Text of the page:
Politics of State and Revolution in Arab Cinema – WOCMES – Seville, Spain, July 2018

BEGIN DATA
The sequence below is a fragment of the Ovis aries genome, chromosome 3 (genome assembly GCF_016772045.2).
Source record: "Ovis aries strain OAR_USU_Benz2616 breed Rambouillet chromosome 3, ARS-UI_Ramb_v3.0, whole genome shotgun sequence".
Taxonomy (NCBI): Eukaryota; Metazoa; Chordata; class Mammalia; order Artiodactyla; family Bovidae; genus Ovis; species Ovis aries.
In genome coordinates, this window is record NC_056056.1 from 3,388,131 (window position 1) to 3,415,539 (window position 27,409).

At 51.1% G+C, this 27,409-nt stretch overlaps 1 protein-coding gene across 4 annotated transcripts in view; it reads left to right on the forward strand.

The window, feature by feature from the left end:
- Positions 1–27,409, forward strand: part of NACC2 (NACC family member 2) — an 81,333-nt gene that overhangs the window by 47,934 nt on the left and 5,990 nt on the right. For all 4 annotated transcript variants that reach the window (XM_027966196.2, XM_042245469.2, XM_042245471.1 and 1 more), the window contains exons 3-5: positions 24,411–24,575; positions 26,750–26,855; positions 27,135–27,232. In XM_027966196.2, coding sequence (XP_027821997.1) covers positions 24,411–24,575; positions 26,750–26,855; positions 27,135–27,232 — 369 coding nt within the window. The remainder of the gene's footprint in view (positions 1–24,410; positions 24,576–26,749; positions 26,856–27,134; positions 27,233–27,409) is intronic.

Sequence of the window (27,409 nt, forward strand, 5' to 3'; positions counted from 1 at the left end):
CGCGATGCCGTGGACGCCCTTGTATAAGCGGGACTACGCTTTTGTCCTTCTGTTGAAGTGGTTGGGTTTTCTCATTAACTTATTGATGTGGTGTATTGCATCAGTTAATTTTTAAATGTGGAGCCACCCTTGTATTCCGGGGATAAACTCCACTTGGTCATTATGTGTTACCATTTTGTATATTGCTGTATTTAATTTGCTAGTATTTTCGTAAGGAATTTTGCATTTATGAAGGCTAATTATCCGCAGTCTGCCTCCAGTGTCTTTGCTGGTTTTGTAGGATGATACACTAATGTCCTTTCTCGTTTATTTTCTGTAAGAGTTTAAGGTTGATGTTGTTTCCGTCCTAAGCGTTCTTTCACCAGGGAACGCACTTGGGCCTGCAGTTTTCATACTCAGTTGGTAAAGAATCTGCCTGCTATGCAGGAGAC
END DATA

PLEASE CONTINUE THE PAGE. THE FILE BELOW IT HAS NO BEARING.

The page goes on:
On July 18, 2018, ICMES Board member Terri Ginsberg chaired and participated in a panel session entitled “State and Revolution in Arab Cinema,” at the World Congress for Middle Eastern Studies (WOCMES) held on July 16-22, 2018 in Seville, Spain. Also participating in the panel were Samirah Alkassim, Program and Communications Manager at The Palestine Center and Adjunct Professor of Film and Video Studies at George Mason University, both in Washington, D.C.; Isabelle Freda, Assistant Professor of Film Studies at Hofstra University in Long Island, New York; and Iman Hamam, Instructor in Rhetoric and Composition at The American University in Cairo. The panel was sponsored by the International Association of Middle Eastern Studies (IAMES). The panel brought together four papers on Arab cinema in an effort to extend and deepen the extant scholarship in this area, by theorizing how Arab films, some produced by state and private cinema industries and some by independent means, have attempted to explain cinematically the politics of the nation-state and revolution vis-à-vis the Cold War legacy, and how such films may in turn come to evidence ideological tendencies and socio-cultural discourses that resist the regional longue durée. Dr. Freda began the panel with a presentation on Terrorism and Kebab (1992), a classic of the modern Egyptian cinema industry that at one lampoons the “administrative grotesque” of the Egyptian state apparatus and symptomatizes its popular fetishization in the form of biopolitics. Dr. Hamam extended this discussion with a comparative historiography of 1970s Egyptian industry films commemorating the 1973 war, and recent independent shorts concerning political resistance, lending particular attention to experimental, animated and science fiction works of Egypt and Palestine as they allegorize contemporary political economy. Prof. Alkassim extended the discussion even further, focusing on critical works of Syrian documentarian Omar Amiralay and Lebanese filmmaker Randa Chahal Sabbagh, each of whom placed Palestine at the critical center of their work through differing yet overlapping anti-aesthetic strategies aimed at critiquing political contradictions in their respective countries, Amiralay often with state support, and Sabbagh through independent means. Finally, in this context Dr. Ginsberg offered an analysis of cinematic aura in Leila and the Wolves, a rarely discussed independent film about the necessity as well as problematics of women’s involvement in revolutionary struggle, directed in 1984 by anti-Zionist Jewish Lebanese filmmaker Heiny Srour. [read more]